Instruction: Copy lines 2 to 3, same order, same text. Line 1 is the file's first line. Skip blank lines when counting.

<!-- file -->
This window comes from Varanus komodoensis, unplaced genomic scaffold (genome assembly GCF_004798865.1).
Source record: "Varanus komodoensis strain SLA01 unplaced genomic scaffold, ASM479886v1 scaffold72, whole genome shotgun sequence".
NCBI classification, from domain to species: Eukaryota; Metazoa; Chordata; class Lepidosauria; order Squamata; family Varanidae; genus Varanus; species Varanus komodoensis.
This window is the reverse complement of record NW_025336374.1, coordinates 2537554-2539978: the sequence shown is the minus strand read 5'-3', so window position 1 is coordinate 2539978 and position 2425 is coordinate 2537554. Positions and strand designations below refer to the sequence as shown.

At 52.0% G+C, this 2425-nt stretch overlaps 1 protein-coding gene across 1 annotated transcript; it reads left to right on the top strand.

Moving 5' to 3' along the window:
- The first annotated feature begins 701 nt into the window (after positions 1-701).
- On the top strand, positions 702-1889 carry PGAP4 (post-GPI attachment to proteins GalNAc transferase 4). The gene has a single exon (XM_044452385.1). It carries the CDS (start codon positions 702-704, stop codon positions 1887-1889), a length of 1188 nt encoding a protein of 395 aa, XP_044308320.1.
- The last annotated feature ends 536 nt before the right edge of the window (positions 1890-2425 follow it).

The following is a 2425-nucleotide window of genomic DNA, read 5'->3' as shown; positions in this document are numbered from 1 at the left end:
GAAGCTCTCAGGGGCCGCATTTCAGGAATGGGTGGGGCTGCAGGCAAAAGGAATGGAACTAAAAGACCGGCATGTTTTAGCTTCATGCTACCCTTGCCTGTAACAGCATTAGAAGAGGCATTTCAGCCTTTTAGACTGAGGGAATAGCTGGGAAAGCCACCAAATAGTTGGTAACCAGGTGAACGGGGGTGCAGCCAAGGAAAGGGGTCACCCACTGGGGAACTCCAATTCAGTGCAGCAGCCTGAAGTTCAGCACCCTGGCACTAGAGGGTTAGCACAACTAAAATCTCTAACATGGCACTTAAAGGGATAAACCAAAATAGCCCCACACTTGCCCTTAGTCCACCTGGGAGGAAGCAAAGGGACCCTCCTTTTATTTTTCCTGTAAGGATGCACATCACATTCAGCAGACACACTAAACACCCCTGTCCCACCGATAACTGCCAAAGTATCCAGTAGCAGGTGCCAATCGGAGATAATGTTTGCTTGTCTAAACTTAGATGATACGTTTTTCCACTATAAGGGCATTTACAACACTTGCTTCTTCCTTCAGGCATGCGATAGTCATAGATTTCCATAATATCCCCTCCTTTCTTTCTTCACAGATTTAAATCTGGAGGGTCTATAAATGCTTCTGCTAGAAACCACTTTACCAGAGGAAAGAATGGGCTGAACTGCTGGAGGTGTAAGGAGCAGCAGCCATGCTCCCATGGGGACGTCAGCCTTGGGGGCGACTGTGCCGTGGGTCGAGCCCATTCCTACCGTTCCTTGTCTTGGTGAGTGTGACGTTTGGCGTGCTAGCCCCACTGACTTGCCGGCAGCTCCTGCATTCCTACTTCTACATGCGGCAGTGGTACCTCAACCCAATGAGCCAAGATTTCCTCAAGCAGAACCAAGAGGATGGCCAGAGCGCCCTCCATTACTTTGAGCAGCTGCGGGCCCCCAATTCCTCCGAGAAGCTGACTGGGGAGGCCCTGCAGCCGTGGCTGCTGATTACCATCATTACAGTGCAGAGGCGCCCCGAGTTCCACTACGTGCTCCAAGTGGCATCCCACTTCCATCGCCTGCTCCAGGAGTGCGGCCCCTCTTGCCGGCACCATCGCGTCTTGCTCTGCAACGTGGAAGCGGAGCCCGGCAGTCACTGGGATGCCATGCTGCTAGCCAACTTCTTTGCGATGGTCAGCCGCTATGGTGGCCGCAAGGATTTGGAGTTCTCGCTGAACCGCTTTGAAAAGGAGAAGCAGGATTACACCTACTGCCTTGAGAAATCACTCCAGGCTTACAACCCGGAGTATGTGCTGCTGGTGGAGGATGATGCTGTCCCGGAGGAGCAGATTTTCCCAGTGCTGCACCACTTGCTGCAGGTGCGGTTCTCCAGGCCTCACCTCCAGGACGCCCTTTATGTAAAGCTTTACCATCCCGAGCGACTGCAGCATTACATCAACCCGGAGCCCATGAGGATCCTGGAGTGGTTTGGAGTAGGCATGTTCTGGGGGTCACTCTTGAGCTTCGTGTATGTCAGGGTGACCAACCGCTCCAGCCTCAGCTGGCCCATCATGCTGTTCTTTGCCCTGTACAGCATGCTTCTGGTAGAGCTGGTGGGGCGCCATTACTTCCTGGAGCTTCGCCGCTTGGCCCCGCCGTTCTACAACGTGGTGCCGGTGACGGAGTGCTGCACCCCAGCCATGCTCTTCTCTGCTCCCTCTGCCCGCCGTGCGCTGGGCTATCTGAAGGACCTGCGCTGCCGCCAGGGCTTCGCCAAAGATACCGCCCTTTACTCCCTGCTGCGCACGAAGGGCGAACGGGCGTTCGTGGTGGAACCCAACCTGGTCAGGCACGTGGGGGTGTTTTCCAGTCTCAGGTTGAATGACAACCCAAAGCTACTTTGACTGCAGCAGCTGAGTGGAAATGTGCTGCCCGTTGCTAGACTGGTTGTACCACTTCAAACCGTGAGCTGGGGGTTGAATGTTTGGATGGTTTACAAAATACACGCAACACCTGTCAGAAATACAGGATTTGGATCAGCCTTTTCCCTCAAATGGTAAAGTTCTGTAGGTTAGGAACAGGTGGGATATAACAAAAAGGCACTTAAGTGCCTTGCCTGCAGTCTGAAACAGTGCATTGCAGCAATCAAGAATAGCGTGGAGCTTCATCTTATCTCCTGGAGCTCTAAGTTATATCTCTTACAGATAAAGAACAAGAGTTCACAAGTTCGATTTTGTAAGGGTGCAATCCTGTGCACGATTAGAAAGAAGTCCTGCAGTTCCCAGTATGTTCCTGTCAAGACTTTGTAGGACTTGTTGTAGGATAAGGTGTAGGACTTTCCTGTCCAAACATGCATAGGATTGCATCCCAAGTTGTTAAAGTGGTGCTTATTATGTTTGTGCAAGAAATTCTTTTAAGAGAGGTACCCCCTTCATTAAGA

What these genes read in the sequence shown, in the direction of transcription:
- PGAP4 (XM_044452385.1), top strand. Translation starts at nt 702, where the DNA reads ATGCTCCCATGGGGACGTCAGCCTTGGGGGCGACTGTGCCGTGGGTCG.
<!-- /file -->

Source record: "Varanus komodoensis strain SLA01 unplaced genomic scaffold, ASM479886v1 scaffold72, whole genome shotgun sequence".
NCBI classification, from domain to species: Eukaryota; Metazoa; Chordata; class Lepidosauria; order Squamata; family Varanidae; genus Varanus; species Varanus komodoensis.